Wednesday, January 15, 2014

Okwui Okpokwasili's "Bronx Gothic" at Danspace Project

Okwui Okpokwasili in her solo, Bronx Gothic
(photo by Ian Douglas)
Okwui Okpokwasili's Bronx Gothic--an arresting work-in-progress shown during Ishmael Houston-Jones's PLATFORM 2012: Parallels--has now returned to Danspace Project as a complete, evening-length masterpiece. Commissioned by Danspace Project and Performance Space 122, it had its world premiere as part of COIL 2014 and will continue through February 1.

But before you read on about Bronx Gothic, I'd like you to read my post on Dana Michel's Yellow Towel if you have not done so already. You'll find that here. Go and come back. Promise?

You're back? Great. Now I can tell you about Part Two of my evening.

So...I made it through almost all of Michel's show at Abrons then raced out to try to catch a bus uptown. I just missed that particular bus and ended up reaching Danspace Project with maybe two minutes to spare. By the time I made it down from the restroom--no way was I going to sit through 90 minutes more without a pit stop--Okpokwasili had already launched her solo, coursing a continuous orgasmic tremor through her entire body, her liquid muscles, her long, expressive arms. As I slipped into one of the remaining seats, I realized that the dancer's director and designer, Peter Born, had enclosed the space and her entire audience in white curtains similar to the ones Michel had used for her own solo. That was a moment.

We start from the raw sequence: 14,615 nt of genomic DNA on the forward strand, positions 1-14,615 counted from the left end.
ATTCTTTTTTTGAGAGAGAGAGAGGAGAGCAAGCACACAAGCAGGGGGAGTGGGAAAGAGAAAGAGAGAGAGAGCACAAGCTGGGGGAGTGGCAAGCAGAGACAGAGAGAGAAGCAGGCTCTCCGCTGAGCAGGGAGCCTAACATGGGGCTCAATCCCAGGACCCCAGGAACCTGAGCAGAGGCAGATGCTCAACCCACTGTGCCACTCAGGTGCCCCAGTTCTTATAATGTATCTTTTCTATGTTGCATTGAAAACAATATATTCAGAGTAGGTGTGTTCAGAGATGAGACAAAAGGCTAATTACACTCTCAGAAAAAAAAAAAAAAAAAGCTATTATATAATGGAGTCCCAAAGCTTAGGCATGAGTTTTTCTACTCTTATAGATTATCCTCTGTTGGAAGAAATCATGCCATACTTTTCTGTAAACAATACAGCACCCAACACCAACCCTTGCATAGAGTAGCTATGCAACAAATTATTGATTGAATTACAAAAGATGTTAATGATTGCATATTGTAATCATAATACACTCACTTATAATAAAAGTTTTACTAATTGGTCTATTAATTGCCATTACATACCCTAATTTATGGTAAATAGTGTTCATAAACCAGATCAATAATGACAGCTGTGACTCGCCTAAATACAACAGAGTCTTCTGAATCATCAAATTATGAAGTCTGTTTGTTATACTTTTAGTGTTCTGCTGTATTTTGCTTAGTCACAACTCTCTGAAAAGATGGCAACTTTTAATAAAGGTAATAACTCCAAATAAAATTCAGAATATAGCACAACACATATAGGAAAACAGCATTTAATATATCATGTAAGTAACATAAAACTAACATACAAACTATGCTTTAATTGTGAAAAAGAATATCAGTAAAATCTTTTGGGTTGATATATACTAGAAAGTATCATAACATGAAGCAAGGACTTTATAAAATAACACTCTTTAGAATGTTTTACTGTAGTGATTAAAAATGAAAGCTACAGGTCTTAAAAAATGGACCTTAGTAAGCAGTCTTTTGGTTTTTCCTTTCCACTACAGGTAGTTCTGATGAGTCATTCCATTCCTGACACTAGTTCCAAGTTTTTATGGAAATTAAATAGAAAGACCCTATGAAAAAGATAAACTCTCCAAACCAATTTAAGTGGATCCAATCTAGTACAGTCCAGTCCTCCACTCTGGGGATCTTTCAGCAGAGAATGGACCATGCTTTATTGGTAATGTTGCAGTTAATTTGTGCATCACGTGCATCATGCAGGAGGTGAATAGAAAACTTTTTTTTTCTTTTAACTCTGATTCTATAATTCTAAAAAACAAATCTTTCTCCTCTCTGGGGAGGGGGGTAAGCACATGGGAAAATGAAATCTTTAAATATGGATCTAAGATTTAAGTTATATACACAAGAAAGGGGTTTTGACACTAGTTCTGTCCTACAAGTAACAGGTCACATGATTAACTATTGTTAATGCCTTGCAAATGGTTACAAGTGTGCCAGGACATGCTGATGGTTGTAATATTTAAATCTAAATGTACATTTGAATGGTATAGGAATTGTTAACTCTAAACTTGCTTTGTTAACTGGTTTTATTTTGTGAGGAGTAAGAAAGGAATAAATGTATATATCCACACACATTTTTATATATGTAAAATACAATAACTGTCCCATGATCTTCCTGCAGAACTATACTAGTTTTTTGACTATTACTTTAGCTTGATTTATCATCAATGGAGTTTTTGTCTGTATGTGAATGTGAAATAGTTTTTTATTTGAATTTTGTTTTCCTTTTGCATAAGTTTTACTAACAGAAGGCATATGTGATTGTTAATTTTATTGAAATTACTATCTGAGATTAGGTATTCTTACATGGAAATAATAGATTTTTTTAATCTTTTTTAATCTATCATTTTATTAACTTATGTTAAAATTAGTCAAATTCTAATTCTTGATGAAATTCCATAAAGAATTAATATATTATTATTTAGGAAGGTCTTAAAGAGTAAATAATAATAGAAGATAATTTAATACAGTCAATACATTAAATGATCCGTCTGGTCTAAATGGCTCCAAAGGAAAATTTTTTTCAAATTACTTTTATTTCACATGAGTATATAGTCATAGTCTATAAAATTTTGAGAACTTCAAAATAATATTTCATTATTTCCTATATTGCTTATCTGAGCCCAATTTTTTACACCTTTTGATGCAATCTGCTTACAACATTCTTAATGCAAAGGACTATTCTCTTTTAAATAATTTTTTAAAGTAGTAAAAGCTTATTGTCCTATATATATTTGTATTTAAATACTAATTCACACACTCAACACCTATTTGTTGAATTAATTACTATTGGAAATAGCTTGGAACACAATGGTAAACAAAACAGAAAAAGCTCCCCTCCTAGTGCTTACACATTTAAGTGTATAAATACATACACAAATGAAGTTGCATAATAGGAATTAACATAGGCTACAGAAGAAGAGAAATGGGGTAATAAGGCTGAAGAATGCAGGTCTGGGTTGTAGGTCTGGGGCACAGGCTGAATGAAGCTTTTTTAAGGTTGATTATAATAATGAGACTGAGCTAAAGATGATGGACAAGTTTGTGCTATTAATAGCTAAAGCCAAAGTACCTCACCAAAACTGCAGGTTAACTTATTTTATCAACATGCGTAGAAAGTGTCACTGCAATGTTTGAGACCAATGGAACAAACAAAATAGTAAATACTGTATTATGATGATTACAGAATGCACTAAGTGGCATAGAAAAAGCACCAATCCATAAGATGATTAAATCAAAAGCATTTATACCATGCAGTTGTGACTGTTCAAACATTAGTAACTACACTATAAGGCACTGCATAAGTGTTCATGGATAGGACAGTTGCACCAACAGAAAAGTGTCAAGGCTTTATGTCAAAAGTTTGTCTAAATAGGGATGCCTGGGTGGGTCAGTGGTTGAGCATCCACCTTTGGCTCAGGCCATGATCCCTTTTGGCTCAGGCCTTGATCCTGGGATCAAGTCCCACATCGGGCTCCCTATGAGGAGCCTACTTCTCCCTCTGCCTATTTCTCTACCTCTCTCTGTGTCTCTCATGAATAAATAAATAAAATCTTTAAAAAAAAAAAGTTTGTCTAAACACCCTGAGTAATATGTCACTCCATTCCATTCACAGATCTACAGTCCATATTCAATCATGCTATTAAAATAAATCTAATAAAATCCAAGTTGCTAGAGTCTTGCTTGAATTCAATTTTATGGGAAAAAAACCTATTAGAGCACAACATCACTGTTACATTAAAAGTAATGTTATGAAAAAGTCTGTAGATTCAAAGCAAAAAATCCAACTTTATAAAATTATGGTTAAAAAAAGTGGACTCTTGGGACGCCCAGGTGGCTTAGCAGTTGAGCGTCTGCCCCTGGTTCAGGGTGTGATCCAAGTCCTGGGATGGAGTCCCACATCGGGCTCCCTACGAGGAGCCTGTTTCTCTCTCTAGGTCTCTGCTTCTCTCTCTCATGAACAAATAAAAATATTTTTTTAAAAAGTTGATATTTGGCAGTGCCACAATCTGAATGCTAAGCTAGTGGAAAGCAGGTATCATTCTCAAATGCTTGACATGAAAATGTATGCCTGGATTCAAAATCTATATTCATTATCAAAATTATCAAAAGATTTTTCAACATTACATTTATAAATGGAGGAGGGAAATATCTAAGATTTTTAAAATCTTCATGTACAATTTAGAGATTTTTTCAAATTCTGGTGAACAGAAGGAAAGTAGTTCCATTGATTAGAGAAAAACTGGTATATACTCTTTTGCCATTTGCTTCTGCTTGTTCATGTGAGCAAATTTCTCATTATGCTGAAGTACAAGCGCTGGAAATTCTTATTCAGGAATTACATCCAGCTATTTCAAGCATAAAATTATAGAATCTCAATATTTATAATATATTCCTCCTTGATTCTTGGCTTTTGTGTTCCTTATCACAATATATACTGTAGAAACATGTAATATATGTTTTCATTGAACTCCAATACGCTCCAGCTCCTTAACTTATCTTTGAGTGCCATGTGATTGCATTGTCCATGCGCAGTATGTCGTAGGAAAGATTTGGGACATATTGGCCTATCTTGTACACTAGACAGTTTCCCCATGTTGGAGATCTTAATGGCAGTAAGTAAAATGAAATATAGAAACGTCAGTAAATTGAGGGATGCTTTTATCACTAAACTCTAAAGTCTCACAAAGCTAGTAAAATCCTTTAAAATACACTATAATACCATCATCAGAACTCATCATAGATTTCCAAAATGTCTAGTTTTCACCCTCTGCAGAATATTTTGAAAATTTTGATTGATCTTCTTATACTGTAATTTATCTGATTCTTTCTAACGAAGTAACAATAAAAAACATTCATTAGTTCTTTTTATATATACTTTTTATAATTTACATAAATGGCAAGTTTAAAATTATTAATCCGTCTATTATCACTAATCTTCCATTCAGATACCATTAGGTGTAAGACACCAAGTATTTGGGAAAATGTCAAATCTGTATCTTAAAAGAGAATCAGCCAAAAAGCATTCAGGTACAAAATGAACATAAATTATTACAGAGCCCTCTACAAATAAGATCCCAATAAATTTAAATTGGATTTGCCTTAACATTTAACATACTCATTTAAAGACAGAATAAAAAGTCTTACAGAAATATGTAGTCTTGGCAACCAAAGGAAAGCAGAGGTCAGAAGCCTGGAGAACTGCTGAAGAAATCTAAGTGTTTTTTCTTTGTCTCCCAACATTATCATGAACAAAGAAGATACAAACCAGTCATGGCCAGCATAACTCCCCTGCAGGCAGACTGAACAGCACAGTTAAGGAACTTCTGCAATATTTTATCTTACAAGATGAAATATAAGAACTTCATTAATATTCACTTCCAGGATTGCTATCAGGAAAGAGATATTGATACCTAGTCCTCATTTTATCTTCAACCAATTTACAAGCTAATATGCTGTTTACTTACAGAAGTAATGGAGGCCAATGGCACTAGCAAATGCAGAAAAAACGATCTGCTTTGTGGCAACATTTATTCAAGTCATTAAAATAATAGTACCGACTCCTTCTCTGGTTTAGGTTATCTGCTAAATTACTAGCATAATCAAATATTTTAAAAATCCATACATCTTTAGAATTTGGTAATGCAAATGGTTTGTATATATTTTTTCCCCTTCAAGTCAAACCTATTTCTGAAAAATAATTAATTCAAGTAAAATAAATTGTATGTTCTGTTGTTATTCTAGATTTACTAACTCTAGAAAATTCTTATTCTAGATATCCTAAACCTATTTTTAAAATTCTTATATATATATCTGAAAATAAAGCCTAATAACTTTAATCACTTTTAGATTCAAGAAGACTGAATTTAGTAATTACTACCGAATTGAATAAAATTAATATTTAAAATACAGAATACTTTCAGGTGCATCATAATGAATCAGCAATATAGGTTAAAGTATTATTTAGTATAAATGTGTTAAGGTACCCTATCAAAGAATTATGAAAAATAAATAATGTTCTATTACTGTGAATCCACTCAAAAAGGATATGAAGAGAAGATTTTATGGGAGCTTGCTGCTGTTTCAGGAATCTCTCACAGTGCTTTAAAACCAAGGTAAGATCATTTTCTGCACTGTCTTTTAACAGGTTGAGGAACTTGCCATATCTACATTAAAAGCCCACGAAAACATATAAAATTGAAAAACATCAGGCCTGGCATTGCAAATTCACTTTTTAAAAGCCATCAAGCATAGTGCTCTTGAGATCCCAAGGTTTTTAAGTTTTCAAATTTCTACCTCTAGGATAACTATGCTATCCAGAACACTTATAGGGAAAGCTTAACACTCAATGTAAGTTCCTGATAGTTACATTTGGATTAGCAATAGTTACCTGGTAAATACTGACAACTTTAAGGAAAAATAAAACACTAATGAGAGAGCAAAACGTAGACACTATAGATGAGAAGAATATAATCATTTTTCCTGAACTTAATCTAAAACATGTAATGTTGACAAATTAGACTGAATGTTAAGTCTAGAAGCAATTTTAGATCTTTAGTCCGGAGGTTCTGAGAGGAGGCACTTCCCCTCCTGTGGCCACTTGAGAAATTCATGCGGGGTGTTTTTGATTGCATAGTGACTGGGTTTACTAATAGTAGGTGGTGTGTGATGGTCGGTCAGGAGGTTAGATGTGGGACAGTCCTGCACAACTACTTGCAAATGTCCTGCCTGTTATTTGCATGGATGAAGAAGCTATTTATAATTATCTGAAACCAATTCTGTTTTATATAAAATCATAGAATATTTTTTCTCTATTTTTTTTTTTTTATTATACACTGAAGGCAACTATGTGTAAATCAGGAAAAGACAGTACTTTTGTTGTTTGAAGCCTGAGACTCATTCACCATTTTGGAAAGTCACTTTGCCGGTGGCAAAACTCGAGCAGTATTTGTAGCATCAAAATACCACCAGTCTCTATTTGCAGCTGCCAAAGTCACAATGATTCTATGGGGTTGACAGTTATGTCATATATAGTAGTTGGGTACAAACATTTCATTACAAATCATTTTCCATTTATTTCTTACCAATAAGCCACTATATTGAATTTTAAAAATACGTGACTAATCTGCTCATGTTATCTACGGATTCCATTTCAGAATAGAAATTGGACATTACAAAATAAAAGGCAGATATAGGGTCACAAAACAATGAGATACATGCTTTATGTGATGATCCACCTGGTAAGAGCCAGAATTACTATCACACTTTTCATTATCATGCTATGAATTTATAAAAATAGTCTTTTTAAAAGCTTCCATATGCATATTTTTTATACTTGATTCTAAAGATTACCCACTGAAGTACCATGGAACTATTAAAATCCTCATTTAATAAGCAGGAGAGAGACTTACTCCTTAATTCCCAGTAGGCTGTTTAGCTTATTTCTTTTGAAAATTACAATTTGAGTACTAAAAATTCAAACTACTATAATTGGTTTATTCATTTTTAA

For Bronx Gothic, Okpokwasili, raised by her Nigerian immigrant parents in the Bronx, had turned to her youth for inspiration--just like Michel--and mined painful memories of friendship, treachery and despair. Her text--by turns, witty, delicate and lacerating--takes us right back there through the device of a running record of notes surreptitiously passed between an 11-year-old girl and her more worldly school pal. Yes, what kids did before texting.

Sex is the topic of concern and fascination for these two preteens. Their language is frank; the implications of some of the talk--the unstated likelihood that the pal is being abused by her mother's boyfriend--is worrisome. But along with great pain, Okpokwasili finds humor and a certain powerful glamour in female strength, even when it's just fronting, and something literally tidal, earthshaking, in longing and anger.

I had seen Okpokwasili's performance at DP's Parallels and looked forward to Bronx Gothic in finished form. I can report that, since Parallels, this artist has achieved a rare balance between physical and vocal tours de force. These performing modes run parallel throughout the piece, doubling the required prodigious control and stamina. There should be not only a Bessie but Olympic gold for what Okpokwasili has now accomplished. The fact that, in the midst of this great feat of performance, she breaks your heart, absolutely slays you with the poetry of it, makes it all the more remarkable.

Bronx Gothic continues with 8pm performances through February 1. For complete schedule details and to reserve tickets, click here.

131 East 10th Street (at 2nd Avenue), Manhattan

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